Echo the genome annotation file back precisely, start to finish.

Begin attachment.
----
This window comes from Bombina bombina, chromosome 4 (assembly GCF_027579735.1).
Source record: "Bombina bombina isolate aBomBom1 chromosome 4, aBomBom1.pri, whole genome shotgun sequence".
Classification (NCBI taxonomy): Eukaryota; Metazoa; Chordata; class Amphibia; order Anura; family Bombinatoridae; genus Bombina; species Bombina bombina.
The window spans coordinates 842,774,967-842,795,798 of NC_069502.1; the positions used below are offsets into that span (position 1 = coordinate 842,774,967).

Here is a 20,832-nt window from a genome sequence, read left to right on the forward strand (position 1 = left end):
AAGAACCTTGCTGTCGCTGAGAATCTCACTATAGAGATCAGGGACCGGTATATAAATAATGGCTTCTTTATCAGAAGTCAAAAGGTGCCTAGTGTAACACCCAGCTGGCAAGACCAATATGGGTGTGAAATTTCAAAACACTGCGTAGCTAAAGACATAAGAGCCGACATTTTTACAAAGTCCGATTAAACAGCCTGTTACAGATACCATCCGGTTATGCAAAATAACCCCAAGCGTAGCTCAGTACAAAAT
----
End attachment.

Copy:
This window comes from Bombina bombina, chromosome 4 (assembly GCF_027579735.1).
Source record: "Bombina bombina isolate aBomBom1 chromosome 4, aBomBom1.pri, whole genome shotgun sequence".
Classification (NCBI taxonomy): Eukaryota; Metazoa; Chordata; class Amphibia; order Anura; family Bombinatoridae; genus Bombina; species Bombina bombina.
The window spans coordinates 842,774,967-842,795,798 of NC_069502.1; the positions used below are offsets into that span (position 1 = coordinate 842,774,967).

Here is a 20,832-nt window from a genome sequence, read left to right on the forward strand (position 1 = left end):
AAGAACCTTGCTGTCGCTGAGAATCTCACTATAGAGATCAGGGACCGGTATATAAATAATGGCTTCTTTATCAGAAGTCAAAAGGTGCCTAGTGTAACACCCAGCTGGCAAGACCAATATGGGTGTGAAATTTCAAAACACTGCGTAGCTAAAGACATAAGAGCCGACATTTTTACAAAGTCCGATTAAACAGCCTGTTACAGATACCATCCGGTTATGCAAAATAACCCCAAGCGTAGCTCAGTACAAAAT